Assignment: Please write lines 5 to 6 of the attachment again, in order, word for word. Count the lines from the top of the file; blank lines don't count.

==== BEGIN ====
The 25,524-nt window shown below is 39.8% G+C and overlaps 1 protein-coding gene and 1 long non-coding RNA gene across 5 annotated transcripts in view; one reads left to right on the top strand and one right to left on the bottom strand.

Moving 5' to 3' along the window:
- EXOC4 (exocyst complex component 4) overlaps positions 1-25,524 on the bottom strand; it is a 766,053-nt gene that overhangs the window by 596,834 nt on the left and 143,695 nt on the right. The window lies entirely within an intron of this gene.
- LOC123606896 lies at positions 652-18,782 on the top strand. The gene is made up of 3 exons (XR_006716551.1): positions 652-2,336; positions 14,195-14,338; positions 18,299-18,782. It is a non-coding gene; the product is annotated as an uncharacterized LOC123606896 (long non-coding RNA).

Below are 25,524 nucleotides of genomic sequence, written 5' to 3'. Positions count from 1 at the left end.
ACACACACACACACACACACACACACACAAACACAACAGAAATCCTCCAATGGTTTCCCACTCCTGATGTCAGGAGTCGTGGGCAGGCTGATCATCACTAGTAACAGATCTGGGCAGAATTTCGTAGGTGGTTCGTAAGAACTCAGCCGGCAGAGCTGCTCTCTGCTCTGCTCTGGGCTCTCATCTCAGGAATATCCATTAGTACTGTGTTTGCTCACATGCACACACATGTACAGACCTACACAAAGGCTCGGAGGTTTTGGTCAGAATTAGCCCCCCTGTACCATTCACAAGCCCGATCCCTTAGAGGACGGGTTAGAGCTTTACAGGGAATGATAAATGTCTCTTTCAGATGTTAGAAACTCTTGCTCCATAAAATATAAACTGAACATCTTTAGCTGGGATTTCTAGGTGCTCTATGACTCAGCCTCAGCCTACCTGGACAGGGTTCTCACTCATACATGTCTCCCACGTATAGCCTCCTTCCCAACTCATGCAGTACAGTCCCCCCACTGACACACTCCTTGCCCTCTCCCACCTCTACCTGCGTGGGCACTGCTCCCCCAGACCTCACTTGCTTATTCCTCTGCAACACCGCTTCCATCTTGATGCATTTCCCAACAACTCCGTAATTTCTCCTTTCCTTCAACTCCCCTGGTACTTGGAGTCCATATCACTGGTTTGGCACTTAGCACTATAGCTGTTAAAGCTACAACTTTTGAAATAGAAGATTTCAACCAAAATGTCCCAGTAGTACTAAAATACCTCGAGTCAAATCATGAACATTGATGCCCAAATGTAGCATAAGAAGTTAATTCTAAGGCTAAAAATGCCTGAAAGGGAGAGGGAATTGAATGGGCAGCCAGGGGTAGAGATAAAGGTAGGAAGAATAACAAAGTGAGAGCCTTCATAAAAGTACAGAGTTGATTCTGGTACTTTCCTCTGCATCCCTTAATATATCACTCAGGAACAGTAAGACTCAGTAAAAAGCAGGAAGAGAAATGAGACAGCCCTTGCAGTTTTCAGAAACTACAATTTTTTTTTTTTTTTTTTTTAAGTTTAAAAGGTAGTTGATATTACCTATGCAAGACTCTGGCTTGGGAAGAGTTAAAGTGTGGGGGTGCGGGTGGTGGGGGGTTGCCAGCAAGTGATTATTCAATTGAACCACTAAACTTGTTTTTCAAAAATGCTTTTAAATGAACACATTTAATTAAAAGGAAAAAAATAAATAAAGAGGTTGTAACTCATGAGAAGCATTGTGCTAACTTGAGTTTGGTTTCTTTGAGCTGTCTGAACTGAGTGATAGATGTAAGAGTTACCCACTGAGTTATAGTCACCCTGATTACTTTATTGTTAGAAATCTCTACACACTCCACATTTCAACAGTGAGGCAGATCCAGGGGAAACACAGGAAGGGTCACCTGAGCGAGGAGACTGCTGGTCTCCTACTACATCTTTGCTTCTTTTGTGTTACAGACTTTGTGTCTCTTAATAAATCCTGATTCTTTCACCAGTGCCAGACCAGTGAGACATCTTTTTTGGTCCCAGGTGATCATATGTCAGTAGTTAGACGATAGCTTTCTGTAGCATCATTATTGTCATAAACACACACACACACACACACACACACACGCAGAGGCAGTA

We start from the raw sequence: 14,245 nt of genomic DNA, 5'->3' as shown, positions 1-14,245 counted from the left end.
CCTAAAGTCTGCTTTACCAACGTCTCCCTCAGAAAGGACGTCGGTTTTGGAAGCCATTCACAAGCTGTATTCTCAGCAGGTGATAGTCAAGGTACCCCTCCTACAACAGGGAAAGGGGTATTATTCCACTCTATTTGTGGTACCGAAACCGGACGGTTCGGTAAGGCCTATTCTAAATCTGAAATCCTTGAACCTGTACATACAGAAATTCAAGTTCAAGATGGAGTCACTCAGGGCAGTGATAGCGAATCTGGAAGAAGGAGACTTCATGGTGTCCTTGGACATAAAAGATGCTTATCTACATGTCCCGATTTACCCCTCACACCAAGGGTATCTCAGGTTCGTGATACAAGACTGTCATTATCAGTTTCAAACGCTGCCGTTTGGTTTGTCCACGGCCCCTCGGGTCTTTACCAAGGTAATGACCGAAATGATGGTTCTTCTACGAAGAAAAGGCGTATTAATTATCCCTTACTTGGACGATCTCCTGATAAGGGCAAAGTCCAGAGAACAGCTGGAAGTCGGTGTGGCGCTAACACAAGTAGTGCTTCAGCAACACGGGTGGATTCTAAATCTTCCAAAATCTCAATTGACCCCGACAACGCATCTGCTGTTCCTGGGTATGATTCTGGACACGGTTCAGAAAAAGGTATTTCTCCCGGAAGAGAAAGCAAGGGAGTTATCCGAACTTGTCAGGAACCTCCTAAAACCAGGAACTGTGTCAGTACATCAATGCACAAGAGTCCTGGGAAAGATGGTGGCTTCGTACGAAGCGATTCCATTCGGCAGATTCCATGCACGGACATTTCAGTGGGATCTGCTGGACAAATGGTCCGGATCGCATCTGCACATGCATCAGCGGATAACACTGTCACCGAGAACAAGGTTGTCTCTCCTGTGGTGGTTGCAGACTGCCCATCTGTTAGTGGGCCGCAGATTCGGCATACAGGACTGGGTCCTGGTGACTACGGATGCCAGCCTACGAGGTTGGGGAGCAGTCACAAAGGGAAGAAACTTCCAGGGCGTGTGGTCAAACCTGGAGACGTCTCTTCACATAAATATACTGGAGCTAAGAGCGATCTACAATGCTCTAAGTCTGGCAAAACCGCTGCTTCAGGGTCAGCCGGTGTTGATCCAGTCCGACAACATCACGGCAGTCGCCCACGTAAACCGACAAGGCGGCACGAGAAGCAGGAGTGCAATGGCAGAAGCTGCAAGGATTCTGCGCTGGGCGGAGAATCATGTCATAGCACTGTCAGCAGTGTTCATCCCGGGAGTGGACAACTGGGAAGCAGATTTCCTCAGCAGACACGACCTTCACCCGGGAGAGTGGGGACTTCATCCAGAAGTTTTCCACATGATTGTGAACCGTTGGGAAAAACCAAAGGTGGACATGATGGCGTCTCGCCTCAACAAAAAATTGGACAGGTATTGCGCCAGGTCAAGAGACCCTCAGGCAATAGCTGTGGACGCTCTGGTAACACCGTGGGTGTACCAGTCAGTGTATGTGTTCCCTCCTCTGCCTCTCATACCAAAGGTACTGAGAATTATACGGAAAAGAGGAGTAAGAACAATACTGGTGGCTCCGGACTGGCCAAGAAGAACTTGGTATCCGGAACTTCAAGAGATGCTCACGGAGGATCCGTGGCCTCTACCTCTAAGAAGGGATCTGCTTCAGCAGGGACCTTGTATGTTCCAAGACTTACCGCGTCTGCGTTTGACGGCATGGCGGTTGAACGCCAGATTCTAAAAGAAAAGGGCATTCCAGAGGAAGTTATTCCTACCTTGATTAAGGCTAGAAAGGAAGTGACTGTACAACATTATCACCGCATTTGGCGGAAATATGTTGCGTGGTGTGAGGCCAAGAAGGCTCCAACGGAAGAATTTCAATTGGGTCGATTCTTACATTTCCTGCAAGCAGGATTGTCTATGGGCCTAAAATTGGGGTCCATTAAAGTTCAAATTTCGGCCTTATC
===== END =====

Below are 25,524 nucleotides of genomic sequence, written 5' to 3'. Positions count from 1 at the left end.
ACACACACACACACACACACACACACACAAACACAACAGAAATCCTCCAATGGTTTCCCACTCCTGATGTCAGGAGTCGTGGGCAGGCTGATCATCACTAGTAACAGATCTGGGCAGAATTTCGTAGGTGGTTCGTAAGAACTCAGCCGGCAGAGCTGCTCTCTGCTCTGCTCTGGGCTCTCATCTCAGGAATATCCATTAGTACTGTGTTTGCTCACATGCACACACATGTACAGACCTACACAAAGGCTCGGAGGTTTTGGTCAGAATTAGCCCCCCTGTACCATTCACAAGCCCGATCCCTTAGAGGACGGGTTAGAGCTTTACAGGGAATGATAAATGTCTCTTTCAGATGTTAGAAACTCTTGCTCCATAAAATATAAACTGAACATCTTTAGCTGGGATTTCTAGGTGCTCTATGACTCAGCCTCAGCCTACCTGGACAGGGTTCTCACTCATACATGTCTCCCACGTATAGCCTCCTTCCCAACTCATGCAGTACAGTCCCCCCACTGACACACTCCTTGCCCTCTCCCACCTCTACCTGCGTGGGCACTGCTCCCCCAGACCTCACTTGCTTATTCCTCTGCAACACCGCTTCCATCTTGATGCATTTCCCAACAACTCCGTAATTTCTCCTTTCCTTCAACTCCCCTGGTACTTGGAGTCCATATCACTGGTTTGGCACTTAGCACTATAGCTGTTAAAGCTACAACTTTTGAAATAGAAGATTTCAACCAAAATGTCCCAGTAGTACTAAAATACCTCGAGTCAAATCATGAACATTGATGCCCAAATGTAGCATAAGAAGTTAATTCTAAGGCTAAAAATGCCTGAAAGGGAGAGGGAATTGAATGGGCAGCCAGGGGTAGAGATAAAGGTAGGAAGAATAACAAAGTGAGAGCCTTCATAAAAGTACAGAGTTGATTCTGGTACTTTCCTCTGCATCCCTTAATATATCACTCAGGAACAGTAAGACTCAGTAAAAAGCAGGAAGAGAAATGAGACAGCCCTTGCAGTTTTCAGAAACTACAATTTTTTTTTTTTTTTTTTTTAAGTTTAAAAGGTAGTTGATATTACCTATGCAAGACTCTGGCTTGGGAAGAGTTAAAGTGTGGGGGTGCGGGTGGTGGGGGGTTGCCAGCAAGTGATTATTCAATTGAACCACTAAACTTGTTTTTCAAAAATGCTTTTAAATGAACACATTTAATTAAAAGGAAAAAAATAAATAAAGAGGTTGTAACTCATGAGAAGCATTGTGCTAACTTGAGTTTGGTTTCTTTGAGCTGTCTGAACTGAGTGATAGATGTAAGAGTTACCCACTGAGTTATAGTCACCCTGATTACTTTATTGTTAGAAATCTCTACACACTCCACATTTCAACAGTGAGGCAGATCCAGGGGAAACACAGGAAGGGTCACCTGAGCGAGGAGACTGCTGGTCTCCTACTACATCTTTGCTTCTTTTGTGTTACAGACTTTGTGTCTCTTAATAAATCCTGATTCTTTCACCAGTGCCAGACCAGTGAGACATCTTTTTTGGTCCCAGGTGATCATATGTCAGTAGTTAGACGATAGCTTTCTGTAGCATCATTATTGTCATAAACACACACACACACACACACACACACACGCAGAGGCAGTA